After turning right at a triangle junction, we pass the university hospital, set in a spacious park with many mature and rare trees. This garden was created in the 19th Century when the remnants of the town's outer defences were demolished. When this tram line was built, demolition was still in progress and the trams crossed the narrow gauge railway that was used to remove the spoils in a level crossing. The reason the defences were built here was that the hillside forms a broad natural plateau overlooking the town — hence the name of the tram stop we reach after turning left at the next triangle junction: Platte.
Our tram once again faces an incline, slight at first, but getting ever steeper. We twist up two further hairpin bends, providing some glimpses of the city far below and the glistening lake. In this view we see two trams at different levels of this climb.
This view was taken at the higher level visible in the previous picture. The town houses are increasingly giving way to elegant villas. This is the Zürichberg, one of the most sought after residential areas of Zürich.
At Kirche Fluntern, we pass the turning circle of route 5. Only on Sundays, when extra trams are needed to help master the rush on the zoo, does route 5 continue beyond here. As some of the semi-timbered houses and the little church dating to the late middle ages suggest, this is what remains of the old village of Fluntern, long since absorbed into the city. It was the villagers of Fluntern who put up much of the capital to build the tram here, not so much in search of return on investment (the old Zentrale Zürichbergbahn never provided a good return on investment), but to increase the value of their real estate — a goal that was most certainly achieved.
From Kirche Fluntern there is another steep climb to Toblerplatz. Views such as this one, show how very green the countryside surrounding Zürich appears. This impression is not entirely accurate however, as what we see here are unbuilt hill- and mountaintops. Indeed the conurbation is expansive in the lower-lying areas such as that to the North and West.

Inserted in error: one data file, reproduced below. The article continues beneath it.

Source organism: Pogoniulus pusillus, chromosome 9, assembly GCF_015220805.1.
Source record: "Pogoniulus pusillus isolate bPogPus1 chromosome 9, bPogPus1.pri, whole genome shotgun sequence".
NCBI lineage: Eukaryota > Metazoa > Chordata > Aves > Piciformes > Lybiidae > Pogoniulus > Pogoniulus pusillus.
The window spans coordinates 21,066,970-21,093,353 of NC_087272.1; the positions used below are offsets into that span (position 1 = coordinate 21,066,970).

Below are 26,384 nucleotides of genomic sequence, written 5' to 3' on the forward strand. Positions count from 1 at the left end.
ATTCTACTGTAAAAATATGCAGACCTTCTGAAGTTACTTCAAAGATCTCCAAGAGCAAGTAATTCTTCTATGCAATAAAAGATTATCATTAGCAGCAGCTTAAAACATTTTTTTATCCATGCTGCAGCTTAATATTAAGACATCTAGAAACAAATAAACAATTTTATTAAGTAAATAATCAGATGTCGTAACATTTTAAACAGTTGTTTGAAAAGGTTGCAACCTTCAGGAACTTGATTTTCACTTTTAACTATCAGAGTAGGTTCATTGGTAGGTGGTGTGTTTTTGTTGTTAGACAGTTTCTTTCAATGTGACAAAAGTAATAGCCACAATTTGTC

This view shows Susenbergstrasse, the last stop before the Zoo terminus. This section of route has recently been rebuilt providing level boarding for low-floor trams, whilst also providing traffic islands in the middle of the road which act both as traffic calming measures and assure the safety of passengers by preventing cars from overtaking stopped trams.
We take another curve before the final approach to Zoo terminus. In this view the Uetliberg, Zürich's "mountain" (which is climbed by a light railway, by the way, and the foot of which si served by various tram lines) forms the backdrop together with some rather ugly post-neo-contemporary architecture (but don't get me started on that).
So this is the Zoo terminus. I selected a picture from the past. The Kapfen trams are now in the Ukariane, but the scene has otherwise changed little. The terminus lies on the edge of the forest. The Zoo proper is still a short walk from here. The adjoining cemetery (behind the tram) features the last resting place of James Joyce, who spent many years exiled to Zürich and whose writing immortalised some of its institutions, including the trams. For those of less literary inclination, the FIFA headquarters is but a short walk from here.
I'll close with another speciality of this line. To prevent parked trams rolling down the steep gradient, the sidings at Zoo terminus were protected by spring-loaded catch points. These views show the marks left in the asphalt left by tram drivers who forgot about this feature. The left-hand track has since been taken out of use and the turnout to the less dangerous right-hand track welded down.
last updated: 03.04.08